Introduce infants to a feeding cup between 6 and 8 months of age.

General Information

What is the difference between plaque, tartar and calculus?

Plaque is a soft, sticky, colourless film containing millions of bacteria that builds up on teeth daily. It begins developing on teeth between 4 to 12 hours after brushing.

When not removed with proper brushing and flossing, the build-up of plaque can trap stains on your teeth and irritate your gums, weakening the connections holding your teeth in place. Also, the bacteria in plaque digest the food and drink residues left on your teeth. Bacteria convert sugars and starches from these residues into acid. This acid then slowly penetrates through and dissolves the enamel (hard outer shell) that protects your teeth, eventually causing the enamel to break down resulting in holes called cavities.

Tartar and Calculus:
Tartar and calculus are different terms for the same substance that forms during the second stage of plaque accumulation, where the bacterial film begins to harden.
If not thoroughly removed through good oral hygiene practices and 6 monthly appointments with a dental hygienist, plaque will eventually harden into tartar, which collects at the gum line making brushing and flossing more difficult. Once plaque has hardened into tartar brushing will not remove it – it can only be removed through scaling and polishing by a dental hygienist.

As the plaque and tartar increase, the gum tissue can become red, swollen and cause bleeding when you brush your teeth. This is called gingivitis, an early stage of gum (periodontal) disease.

What toothbrush should I use?

You should use a soft toothbrush with a small head.

The small head can access your back teeth better which allows for proper brushing.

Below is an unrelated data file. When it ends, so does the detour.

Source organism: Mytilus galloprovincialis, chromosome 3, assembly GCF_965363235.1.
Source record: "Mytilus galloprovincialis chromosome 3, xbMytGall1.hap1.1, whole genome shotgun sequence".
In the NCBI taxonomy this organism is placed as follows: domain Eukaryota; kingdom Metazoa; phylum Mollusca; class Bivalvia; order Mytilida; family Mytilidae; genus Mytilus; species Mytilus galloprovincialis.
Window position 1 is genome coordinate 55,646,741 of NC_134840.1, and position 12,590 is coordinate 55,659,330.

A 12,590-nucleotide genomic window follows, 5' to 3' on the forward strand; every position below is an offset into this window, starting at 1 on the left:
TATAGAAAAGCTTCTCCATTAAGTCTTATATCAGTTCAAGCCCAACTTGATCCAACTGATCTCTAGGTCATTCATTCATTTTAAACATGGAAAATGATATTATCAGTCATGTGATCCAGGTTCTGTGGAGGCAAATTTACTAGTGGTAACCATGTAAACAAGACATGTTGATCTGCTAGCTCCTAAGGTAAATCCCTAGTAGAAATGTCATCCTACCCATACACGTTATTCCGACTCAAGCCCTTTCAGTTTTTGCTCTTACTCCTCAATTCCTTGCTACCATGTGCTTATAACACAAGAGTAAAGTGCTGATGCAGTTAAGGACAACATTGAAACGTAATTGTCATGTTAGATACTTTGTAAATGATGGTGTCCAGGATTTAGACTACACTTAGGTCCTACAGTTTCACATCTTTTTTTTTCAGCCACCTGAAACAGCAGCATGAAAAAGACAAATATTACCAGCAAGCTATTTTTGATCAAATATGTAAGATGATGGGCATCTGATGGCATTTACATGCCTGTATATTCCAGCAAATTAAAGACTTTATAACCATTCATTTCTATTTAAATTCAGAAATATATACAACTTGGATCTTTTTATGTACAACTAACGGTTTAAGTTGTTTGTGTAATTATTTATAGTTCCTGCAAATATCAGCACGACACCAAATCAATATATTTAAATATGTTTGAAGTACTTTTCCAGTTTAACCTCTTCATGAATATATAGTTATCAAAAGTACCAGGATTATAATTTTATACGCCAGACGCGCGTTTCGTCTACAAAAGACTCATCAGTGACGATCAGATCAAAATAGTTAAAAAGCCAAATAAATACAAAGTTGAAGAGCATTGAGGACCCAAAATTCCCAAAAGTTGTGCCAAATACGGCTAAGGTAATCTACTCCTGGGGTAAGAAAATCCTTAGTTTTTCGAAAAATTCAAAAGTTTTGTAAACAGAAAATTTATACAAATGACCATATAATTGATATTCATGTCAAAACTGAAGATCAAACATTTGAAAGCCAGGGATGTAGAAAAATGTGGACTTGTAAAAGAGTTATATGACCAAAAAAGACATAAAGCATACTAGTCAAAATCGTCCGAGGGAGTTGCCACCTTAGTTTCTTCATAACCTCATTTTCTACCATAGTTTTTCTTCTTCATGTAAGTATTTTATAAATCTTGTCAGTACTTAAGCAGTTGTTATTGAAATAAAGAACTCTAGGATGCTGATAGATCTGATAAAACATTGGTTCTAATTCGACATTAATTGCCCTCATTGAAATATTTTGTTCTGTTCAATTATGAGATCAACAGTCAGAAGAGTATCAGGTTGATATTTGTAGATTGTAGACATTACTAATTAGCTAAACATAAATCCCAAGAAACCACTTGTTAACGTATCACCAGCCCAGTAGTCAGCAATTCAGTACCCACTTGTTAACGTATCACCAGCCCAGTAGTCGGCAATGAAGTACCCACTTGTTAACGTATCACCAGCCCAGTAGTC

Soft bristles help minimise damage to teeth and gums. Medium and hard bristles will abrade teeth and gums.

A good test is to brush your toothbrush along the skin on the inside of your wrist. If it is too hard on this area then don’t use it in your mouth.

The best way to store your toothbrush

After brushing, first thoroughly rinse your toothbrush with tap water to remove any remaining toothpaste and debris.

Store the toothbrush in an upright position and allow the toothbrush to air-dry until it is used again. This is because the bacteria that cause gum disease are anaerobic, meaning they live in a low oxygen environment and are killed by exposure to air. If more than one brush is stored together in the same holder, keep them separated to prevent cross-contamination.

Do not routinely cover your toothbrush or store it in a closed container. This does not allow the toothbrush to receive adequate ventilation, which creates a moist environment ideal for the growth of bacteria (microorganisms).

What’s better: manual or electric toothbrushes?

It doesn’t matter which toothbrush you use – they will both achieve the same results.

The important thing is to make sure you are using them properly – scroll down to find out how to brush your teeth properly. Also be aware you need to brush differently with an electric toothbrush.

How often should I replace my toothbrush?

Throw out your toothbrush, or change the head of your electric toothbrush, at least every two to three months. This is important for two reasons:

 To limit the bacteria on your toothbrush

 To maintain effective brushing. Over time toothbrush bristles can become frayed and worn, and may lose effectiveness when brushing. Clinical research shows that new toothbrushes can remove more plaque.

What toothpaste should I use?

Use a toothpaste that contains fluoride, as it helps to harden tooth enamel and reduces your risk of tooth decay.

How often should I brush my teeth and how long for?

You should brush your teeth at least twice a day (morning and night) with a fluoride toothpaste for at least two minutes.

This is because saliva (which keeps cavity-causing plaque off teeth) dries up at night, so it’s important to clean all the plaque off your teeth before sleep. Plaque may also build up while you sleep so you need to brush first thing in the morning to get rid of it (and other bacteria that cause ‘morning breath’).

How to properly brush your teeth (with steps)

  1. First brush the outside surfaces of all the lower and upper teeth in a circular motion.
    Hold the toothbrush at a 45 degree angle against the gums, this ensures you also clean around the gum line.

The yellow areas on the picture are what surfaces should be brushed.

Holding the toothbrush at a 45 degree upward angle against the gums.

  1. Then brush the lower and upper flat chewing surfaces in a back and forth motion.